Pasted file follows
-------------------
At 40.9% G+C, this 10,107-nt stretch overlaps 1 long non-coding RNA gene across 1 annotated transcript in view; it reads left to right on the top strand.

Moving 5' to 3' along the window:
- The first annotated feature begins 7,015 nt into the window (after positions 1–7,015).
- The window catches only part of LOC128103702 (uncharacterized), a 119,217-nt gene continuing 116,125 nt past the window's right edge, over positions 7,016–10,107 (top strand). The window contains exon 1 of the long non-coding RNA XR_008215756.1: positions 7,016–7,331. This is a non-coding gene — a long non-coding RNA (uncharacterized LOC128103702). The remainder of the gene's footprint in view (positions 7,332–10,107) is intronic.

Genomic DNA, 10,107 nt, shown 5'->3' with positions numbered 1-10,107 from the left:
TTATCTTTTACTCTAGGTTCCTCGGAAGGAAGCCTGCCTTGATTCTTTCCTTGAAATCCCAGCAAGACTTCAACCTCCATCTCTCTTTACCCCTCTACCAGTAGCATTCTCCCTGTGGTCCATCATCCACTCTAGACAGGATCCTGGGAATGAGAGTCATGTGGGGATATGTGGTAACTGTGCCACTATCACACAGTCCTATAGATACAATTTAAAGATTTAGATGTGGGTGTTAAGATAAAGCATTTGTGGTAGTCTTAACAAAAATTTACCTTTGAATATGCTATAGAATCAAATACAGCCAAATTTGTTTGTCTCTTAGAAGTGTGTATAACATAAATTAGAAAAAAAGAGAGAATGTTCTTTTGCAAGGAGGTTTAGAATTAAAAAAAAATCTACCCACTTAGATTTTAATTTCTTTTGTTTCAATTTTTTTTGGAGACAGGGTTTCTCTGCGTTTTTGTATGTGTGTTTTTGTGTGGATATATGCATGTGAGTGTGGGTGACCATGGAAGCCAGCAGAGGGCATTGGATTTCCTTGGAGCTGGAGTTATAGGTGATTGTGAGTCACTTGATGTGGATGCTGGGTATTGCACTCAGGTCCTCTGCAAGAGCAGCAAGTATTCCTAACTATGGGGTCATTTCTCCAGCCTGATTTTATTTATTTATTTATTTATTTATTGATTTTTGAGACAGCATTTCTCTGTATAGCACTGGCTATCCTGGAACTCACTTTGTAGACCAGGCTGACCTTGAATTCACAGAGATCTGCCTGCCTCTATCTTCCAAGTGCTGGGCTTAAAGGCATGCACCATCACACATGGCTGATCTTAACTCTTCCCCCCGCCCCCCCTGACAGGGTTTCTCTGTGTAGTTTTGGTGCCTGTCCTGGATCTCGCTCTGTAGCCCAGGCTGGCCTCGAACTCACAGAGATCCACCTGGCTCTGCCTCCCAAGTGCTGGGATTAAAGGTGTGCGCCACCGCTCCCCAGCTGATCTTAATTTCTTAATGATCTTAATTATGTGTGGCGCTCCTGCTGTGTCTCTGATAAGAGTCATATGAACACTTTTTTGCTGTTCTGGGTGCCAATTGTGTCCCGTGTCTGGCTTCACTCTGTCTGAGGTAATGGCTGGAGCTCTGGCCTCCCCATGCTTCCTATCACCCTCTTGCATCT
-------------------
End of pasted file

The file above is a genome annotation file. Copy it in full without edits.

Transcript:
At 40.9% G+C, this 10,107-nt stretch overlaps 1 long non-coding RNA gene across 1 annotated transcript in view; it reads left to right on the top strand.

Moving 5' to 3' along the window:
- The first annotated feature begins 7,015 nt into the window (after positions 1–7,015).
- The window catches only part of LOC128103702 (uncharacterized), a 119,217-nt gene continuing 116,125 nt past the window's right edge, over positions 7,016–10,107 (top strand). The window contains exon 1 of the long non-coding RNA XR_008215756.1: positions 7,016–7,331. This is a non-coding gene — a long non-coding RNA (uncharacterized LOC128103702). The remainder of the gene's footprint in view (positions 7,332–10,107) is intronic.

Genomic DNA, 10,107 nt, shown 5'->3' with positions numbered 1-10,107 from the left:
TTATCTTTTACTCTAGGTTCCTCGGAAGGAAGCCTGCCTTGATTCTTTCCTTGAAATCCCAGCAAGACTTCAACCTCCATCTCTCTTTACCCCTCTACCAGTAGCATTCTCCCTGTGGTCCATCATCCACTCTAGACAGGATCCTGGGAATGAGAGTCATGTGGGGATATGTGGTAACTGTGCCACTATCACACAGTCCTATAGATACAATTTAAAGATTTAGATGTGGGTGTTAAGATAAAGCATTTGTGGTAGTCTTAACAAAAATTTACCTTTGAATATGCTATAGAATCAAATACAGCCAAATTTGTTTGTCTCTTAGAAGTGTGTATAACATAAATTAGAAAAAAAGAGAGAATGTTCTTTTGCAAGGAGGTTTAGAATTAAAAAAAAATCTACCCACTTAGATTTTAATTTCTTTTGTTTCAATTTTTTTTGGAGACAGGGTTTCTCTGCGTTTTTGTATGTGTGTTTTTGTGTGGATATATGCATGTGAGTGTGGGTGACCATGGAAGCCAGCAGAGGGCATTGGATTTCCTTGGAGCTGGAGTTATAGGTGATTGTGAGTCACTTGATGTGGATGCTGGGTATTGCACTCAGGTCCTCTGCAAGAGCAGCAAGTATTCCTAACTATGGGGTCATTTCTCCAGCCTGATTTTATTTATTTATTTATTTATTTATTGATTTTTGAGACAGCATTTCTCTGTATAGCACTGGCTATCCTGGAACTCACTTTGTAGACCAGGCTGACCTTGAATTCACAGAGATCTGCCTGCCTCTATCTTCCAAGTGCTGGGCTTAAAGGCATGCACCATCACACATGGCTGATCTTAACTCTTCCCCCCGCCCCCCCTGACAGGGTTTCTCTGTGTAGTTTTGGTGCCTGTCCTGGATCTCGCTCTGTAGCCCAGGCTGGCCTCGAACTCACAGAGATCCACCTGGCTCTGCCTCCCAAGTGCTGGGATTAAAGGTGTGCGCCACCGCTCCCCAGCTGATCTTAATTTCTTAATGATCTTAATTATGTGTGGCGCTCCTGCTGTGTCTCTGATAAGAGTCATATGAACACTTTTTTGCTGTTCTGGGTGCCAATTGTGTCCCGTGTCTGGCTTCACTCTGTCTGAGGTAATGGCTGGAGCTCTGGCCTCCCCATGCTTCCTATCACCCTCTTGCATCT